2. There’s no button to go to the section table of contents from a page.
  3. Pages don’t indicate which subsection they’re in. This is largely an issue with the monsters, since it’s not immediately obvious whether something like the “Wood Bone” monster is a “Construct”, “Undead”, or “Humanoid”. (The number of monsters doesn’t help.)

So what would my ideal user interface for this system look like? There would be more views of the data, for one:

  1. Text-only lists of pages (items, codes, monsters, etc.), with options to sort alphabetically or by page type. Entries would link to the page.
  2. Lists of available codes, sortable by code type, size, or assigned page. A bonus would be small images of the code blocks, since they have different shapes.
  3. Breadcrumbs or tree-style navigation, so you can always see what category a page is in and quickly navigate up and down the hierarchy.

Here’s a mockup of one way to make code browsing more pleasant:

An item page with an added pop-up code browserAn item page with an added pop-up code browser

This is an item page. I’ve added a window with a scrollable list of available size 3 Silver codes. Breadcrumbs let you go up to search for a different size of Silver codes, or a different code type altogether. Each entry in the list states what page it’s on, and shows the shape of the code. The idea is that you can drag a code straight from the list onto the page you’re viewing. There’s still a swap area so you can rotate the code before placing it.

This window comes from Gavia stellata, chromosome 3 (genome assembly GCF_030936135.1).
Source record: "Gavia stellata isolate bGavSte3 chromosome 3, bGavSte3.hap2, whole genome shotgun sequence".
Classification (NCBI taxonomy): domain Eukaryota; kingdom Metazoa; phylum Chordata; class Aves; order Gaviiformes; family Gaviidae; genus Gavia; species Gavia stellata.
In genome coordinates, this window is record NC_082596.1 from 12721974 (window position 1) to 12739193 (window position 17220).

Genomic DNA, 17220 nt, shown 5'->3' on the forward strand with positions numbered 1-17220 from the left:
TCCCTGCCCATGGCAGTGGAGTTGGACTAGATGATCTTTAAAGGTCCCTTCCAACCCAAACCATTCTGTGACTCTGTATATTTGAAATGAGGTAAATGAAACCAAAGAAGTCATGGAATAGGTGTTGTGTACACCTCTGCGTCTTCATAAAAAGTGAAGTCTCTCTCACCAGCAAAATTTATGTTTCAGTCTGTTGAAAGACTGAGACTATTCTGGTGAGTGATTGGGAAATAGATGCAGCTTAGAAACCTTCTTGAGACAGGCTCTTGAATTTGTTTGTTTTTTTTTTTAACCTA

As for browsing, I think the game would benefit from (at least) one level of “go back”, so you can always return to the page you were just looking at. With that functionality available, clicking on a page name in the code browser list should take you to the page. This is useful if there’s more than one code of a particular type on a page and you’re wondering which one to take. Then you can just click the back button and go back to the page for the item you’re trying to assemble.

And here’s a mockup of page browser:

An item page with added page browser

I’ve added a page browser window that pops up like the code browser. It’s a simple, scrollable tree-style navigation list. There are headings for the major categories; double-click one of them, or click on the “expand” icon next to it, and the list will expand to show the subcategories. Double-click a subcategory or click its “expand” icon, and it’ll show a list of pages. Click on a page name to go to that page.

This strays pretty far from the book interface model that Avalon Code is trying to use, but you do a lot of things with the Book of Prophecy that you would never do with a real book. If I did want to stick closer to the book model for browsing, just two improvements would go a long way:

  1. Alphabetize the pages within categories. Dictionaries and encyclopedias are easy to browse because they use a well-known, easy-to-remember ordering. You know if you open a dictionary to the middle you’ll be in the M’s. I do wonder if the pages have a similarly meaningful order in the original Japanese, that wasn’t carried over during the localization.
  2. When flipping pages by holding down one of the corners, show page titles. The flipping-pages action is similar to “leafing” through a book, but with no information during the page-flipping, it’s like leafing through a book with your eyes closed. Sure, you might get to the right page if you’re lucky, but it’s more likely you’ll have to stop and peek several times.

In the end, Avalon Code has some pretty neat game elements, but I can’t help but wish for a better interface.